When I was growing up, my brothers and I had a knack for getting into trouble. We were always rolling around like a pack of puppies and inevitably one of us would run into the house crying and bleeding. But my parents had a way with dealing with us and parental disappointment in our family. My parents didn’t hold grudges like some of the parents of my friends did. They didn’t believe in punishments lasting for months. And if they found out about something years later, they didn’t get angry with us. There was always this sense that no matter what we did, our parents always loved us and our relationship would be restored to its natural balance.
In the same way, we were taught that we don’t hold grudges with one another and that it was unhealthy to hold on to anger. Fights, disagreements, and anger aren’t worth hanging on to for days. I have seen too many people hold onto their anger for so long that they no longer remember why they are angry. I have seen anger split apart families and in the end everyone suffers from the severed relationships. This is what Paul was talking about in our scriptures this morning. Avoiding damaged relationships is part of the task of being Christian. Healthy relationships based on forgiveness and love, is what we should be seeking. Last week we spoke about some of the tenants of Christianity meekness, humility, and patience. Today we will be talking about what this really looks like in life, what this looks like in practice.
Paul wanted his congregants to understand just what it looked like when people lived into these tenants and just what we are called to do. How faith and new life in Christ was to change our lives and our relationships. These weren’t necessarily new ideas. They existed before Christianity and appear in many Hebrew Bible passages. However, overall they were often ignored and not lived into. And in our lives, in our relationships: whether personal, familial, or community based, are not lived into today. Our 2 Samuel reading deals with such stories of times when anger should have burned hot but it didn’t. David’s eldest son sought to overthrow his father’s rule in Israel and sought to kill him in order to take control over Israel.
For those of you who might read about ancient history, you might be thinking that this was so common it was almost clique. But think of the betrayal there, the pain that David must have felt about the breakdown on this relationship with his son all because of greed and desire. In many other situations, the child would have been killed at the command of their father. But this was not the case with David. His love for his child prevented that anger from burning too harshly. He wanted the life of his son to be preserved. Unfortunately David’s men didn’t follow orders. David grieved the loss of his son. He did not allow for hate to take over. He did not allow the actions of another to determine his emotions. He was forgiving of his son right from the beginning. He was trying to approach the situation from kindness and not revenge.
We are called to approach life from the basis of kindness. The Dalai Lama wrote, “Be kind whenever possible. It is always possible to be kind”. David lived into his love for his son. We are called to love and forgive as we would for someone who is close to us. Paul encourages us to expel anger from our hearts. Anger taints our ability to live in harmony and only causes harm. He calls for extravagant love embracing even criminals into community encouraging them to change their ways and to live honestly and productively. Paul goes on to say that when we live by anger and not forgiveness that we grieve the Holy Spirit.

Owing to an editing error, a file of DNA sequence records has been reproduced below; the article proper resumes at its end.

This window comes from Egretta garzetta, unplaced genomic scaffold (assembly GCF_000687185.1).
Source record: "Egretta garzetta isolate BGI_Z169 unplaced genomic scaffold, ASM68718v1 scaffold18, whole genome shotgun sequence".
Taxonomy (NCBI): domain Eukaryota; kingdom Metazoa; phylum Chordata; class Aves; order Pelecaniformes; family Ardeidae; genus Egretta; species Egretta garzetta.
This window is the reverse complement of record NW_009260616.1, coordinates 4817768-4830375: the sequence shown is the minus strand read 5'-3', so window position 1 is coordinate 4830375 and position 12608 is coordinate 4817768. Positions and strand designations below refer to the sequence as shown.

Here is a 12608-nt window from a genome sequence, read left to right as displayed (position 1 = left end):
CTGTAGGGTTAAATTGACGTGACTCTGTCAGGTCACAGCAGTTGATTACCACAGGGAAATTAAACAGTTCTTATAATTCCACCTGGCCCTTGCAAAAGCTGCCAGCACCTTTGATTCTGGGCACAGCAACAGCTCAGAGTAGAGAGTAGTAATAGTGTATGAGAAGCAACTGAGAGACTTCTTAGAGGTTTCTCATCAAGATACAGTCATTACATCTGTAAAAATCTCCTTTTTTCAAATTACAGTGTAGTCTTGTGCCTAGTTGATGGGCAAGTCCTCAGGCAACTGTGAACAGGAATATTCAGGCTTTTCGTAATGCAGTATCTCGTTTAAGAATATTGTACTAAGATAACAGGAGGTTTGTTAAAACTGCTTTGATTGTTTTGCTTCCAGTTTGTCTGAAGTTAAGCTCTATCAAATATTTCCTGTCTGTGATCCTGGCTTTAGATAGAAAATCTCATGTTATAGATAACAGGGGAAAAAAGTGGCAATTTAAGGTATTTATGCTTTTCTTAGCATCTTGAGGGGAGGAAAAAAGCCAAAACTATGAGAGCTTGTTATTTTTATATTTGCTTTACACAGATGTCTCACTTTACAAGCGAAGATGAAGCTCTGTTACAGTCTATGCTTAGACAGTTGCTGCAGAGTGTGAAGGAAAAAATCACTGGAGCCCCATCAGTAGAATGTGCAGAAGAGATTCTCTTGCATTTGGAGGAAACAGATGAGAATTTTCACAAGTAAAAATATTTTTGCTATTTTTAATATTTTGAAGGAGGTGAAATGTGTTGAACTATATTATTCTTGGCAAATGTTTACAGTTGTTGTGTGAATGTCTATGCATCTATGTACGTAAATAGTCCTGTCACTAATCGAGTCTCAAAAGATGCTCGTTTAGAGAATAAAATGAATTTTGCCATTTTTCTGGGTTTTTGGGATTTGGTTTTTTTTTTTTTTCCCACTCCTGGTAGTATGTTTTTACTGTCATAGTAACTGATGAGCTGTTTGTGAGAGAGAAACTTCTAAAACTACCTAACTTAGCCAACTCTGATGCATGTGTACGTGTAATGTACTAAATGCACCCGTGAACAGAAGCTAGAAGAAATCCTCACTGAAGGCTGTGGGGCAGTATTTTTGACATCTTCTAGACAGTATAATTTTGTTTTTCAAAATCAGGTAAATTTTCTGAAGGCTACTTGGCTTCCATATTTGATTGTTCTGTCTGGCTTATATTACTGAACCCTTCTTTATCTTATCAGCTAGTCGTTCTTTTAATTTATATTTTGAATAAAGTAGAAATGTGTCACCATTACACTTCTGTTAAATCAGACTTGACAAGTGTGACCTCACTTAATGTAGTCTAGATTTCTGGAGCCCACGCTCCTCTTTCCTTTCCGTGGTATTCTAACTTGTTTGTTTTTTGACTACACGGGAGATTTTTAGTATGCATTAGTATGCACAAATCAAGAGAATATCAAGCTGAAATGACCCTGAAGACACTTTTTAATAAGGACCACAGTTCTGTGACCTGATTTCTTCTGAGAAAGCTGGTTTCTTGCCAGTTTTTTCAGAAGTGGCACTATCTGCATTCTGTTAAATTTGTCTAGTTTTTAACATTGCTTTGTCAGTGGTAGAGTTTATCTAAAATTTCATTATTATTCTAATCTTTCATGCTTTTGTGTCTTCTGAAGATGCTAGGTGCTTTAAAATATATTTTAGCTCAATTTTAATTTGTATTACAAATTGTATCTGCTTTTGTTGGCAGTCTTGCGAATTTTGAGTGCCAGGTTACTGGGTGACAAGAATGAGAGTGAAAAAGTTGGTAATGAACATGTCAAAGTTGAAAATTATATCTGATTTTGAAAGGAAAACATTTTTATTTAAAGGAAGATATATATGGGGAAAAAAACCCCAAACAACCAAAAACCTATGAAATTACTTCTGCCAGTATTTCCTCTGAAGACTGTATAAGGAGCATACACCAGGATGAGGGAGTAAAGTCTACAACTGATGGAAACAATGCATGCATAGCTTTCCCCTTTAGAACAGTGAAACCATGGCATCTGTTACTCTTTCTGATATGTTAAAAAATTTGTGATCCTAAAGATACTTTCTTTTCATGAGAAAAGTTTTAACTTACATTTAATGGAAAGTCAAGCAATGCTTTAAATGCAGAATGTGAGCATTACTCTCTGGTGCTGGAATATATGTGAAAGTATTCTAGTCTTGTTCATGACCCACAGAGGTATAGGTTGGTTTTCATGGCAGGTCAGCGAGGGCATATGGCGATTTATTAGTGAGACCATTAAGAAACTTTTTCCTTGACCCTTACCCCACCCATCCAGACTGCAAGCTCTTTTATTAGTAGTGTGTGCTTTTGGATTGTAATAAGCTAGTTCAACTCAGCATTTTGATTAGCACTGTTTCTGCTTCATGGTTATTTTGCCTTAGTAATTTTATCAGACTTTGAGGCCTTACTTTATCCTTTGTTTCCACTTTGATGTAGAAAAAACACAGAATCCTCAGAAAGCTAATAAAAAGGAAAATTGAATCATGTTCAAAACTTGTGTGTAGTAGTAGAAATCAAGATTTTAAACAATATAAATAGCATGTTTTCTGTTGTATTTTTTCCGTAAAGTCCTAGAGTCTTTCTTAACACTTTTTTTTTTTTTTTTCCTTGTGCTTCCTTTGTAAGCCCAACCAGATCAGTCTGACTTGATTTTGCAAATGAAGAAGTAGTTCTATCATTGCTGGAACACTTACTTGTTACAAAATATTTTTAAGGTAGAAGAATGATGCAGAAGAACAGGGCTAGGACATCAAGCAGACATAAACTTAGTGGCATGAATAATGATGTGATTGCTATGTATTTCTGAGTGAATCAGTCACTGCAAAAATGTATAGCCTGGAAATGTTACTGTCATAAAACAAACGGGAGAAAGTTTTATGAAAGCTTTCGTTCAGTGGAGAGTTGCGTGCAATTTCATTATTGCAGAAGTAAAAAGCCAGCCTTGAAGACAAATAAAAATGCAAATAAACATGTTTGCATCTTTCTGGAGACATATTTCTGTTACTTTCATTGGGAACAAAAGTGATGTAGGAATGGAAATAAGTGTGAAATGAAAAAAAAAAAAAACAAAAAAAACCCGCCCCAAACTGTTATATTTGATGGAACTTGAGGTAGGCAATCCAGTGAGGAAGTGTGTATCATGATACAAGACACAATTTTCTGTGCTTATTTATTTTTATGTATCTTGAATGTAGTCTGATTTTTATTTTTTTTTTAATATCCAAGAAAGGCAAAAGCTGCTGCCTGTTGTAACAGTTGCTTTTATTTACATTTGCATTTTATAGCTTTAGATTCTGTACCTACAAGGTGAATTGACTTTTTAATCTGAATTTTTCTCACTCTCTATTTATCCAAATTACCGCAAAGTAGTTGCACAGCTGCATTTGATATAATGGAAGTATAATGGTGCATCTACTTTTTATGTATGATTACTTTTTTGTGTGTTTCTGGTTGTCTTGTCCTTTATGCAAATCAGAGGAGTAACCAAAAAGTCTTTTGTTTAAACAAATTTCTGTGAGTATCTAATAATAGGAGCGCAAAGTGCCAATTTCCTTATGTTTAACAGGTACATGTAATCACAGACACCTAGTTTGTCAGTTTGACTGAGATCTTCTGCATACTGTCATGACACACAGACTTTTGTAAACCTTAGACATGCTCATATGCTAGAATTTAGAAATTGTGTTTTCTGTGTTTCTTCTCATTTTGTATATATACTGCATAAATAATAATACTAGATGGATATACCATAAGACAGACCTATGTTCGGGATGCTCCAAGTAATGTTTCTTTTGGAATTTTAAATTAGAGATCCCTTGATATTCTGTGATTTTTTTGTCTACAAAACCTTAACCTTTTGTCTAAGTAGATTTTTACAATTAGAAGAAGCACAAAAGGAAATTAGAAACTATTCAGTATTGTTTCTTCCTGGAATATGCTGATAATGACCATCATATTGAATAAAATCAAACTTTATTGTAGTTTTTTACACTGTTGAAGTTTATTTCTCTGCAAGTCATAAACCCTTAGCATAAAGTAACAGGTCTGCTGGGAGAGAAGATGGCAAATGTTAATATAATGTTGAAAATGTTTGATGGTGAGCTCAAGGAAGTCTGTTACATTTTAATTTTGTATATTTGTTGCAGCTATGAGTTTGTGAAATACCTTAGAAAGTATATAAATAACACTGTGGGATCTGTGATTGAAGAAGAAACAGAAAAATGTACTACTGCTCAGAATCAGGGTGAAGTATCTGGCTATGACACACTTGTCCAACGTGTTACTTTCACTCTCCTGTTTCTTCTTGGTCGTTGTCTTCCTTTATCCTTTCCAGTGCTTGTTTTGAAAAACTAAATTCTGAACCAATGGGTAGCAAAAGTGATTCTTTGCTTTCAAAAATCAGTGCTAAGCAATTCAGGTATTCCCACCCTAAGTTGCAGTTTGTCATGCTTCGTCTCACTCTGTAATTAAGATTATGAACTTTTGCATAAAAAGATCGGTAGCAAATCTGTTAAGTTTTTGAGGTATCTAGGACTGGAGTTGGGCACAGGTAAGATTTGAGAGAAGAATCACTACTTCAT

When we act in faith, when we act in the teachings of Christ, it shows because we try to imitate God’s love in our everyday lives. This means we turn away from bitterness, harshness, quarrelsomeness, and maliciousness. We turn away from the ways of anger and we turn towards learning how to better live into God’s kindness with each new day. This shows it’s self as tenderness of heart, and readiness to offer forgiveness.
Let us approach life with compassion in our hearts. Let us approach life with forgiveness and let’s oust the bitterness that sometimes sets in when dealing with the world around us. Let us rid ourselves of all that hinders our ability to live with harmony and happiness. We cannot allow for the actions of others to affect our spiritual practices and as long as we harbor resentful feelings in our hearts we are still giving those individuals power over us. We are encouraged to let go of those emotions and to model our lives on God’s actions in our lives and in our world by acting in kindness, living in love, and embracing the new life being offered to us every day. So remember the words of Ephesians, “Let all bitterness and wrath and anger and clamor and slander be put away from you, with all malice, and be kind to one another, tenderhearted, forgiving one another, as God in Christ forgave you”. Let these words guide your days and temper your actions. Live in harmony with others and let God’s words of life fill your souls and guide your decisions and free your hearts from the stresses of this life.
 Dalai Lama, 21st century.
 Ephesians 4:31, RSV.
(Based on 2 Samuel 18: 5-9,15,31-33 and Ephesians 4:25-5:2)